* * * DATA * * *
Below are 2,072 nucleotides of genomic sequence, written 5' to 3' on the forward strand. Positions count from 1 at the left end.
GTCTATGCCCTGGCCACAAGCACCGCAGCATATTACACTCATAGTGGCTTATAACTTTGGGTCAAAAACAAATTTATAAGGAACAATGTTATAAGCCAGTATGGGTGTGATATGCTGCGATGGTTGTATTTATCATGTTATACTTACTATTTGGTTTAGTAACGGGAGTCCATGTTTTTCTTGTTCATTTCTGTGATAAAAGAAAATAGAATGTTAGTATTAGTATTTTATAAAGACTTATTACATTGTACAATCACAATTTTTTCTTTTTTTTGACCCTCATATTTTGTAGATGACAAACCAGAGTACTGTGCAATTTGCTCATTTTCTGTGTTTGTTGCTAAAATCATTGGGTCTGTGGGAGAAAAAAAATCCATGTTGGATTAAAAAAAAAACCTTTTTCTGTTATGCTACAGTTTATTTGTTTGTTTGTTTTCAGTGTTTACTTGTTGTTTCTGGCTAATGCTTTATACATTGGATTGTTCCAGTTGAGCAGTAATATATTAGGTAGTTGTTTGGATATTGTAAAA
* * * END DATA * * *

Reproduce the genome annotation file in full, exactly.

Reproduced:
Below are 2,072 nucleotides of genomic sequence, written 5' to 3' on the forward strand. Positions count from 1 at the left end.
GTCTATGCCCTGGCCACAAGCACCGCAGCATATTACACTCATAGTGGCTTATAACTTTGGGTCAAAAACAAATTTATAAGGAACAATGTTATAAGCCAGTATGGGTGTGATATGCTGCGATGGTTGTATTTATCATGTTATACTTACTATTTGGTTTAGTAACGGGAGTCCATGTTTTTCTTGTTCATTTCTGTGATAAAAGAAAATAGAATGTTAGTATTAGTATTTTATAAAGACTTATTACATTGTACAATCACAATTTTTTCTTTTTTTTGACCCTCATATTTTGTAGATGACAAACCAGAGTACTGTGCAATTTGCTCATTTTCTGTGTTTGTTGCTAAAATCATTGGGTCTGTGGGAGAAAAAAAATCCATGTTGGATTAAAAAAAAAACCTTTTTCTGTTATGCTACAGTTTATTTGTTTGTTTGTTTTCAGTGTTTACTTGTTGTTTCTGGCTAATGCTTTATACATTGGATTGTTCCAGTTGAGCAGTAATATATTAGGTAGTTGTTTGGATATTGTAAAA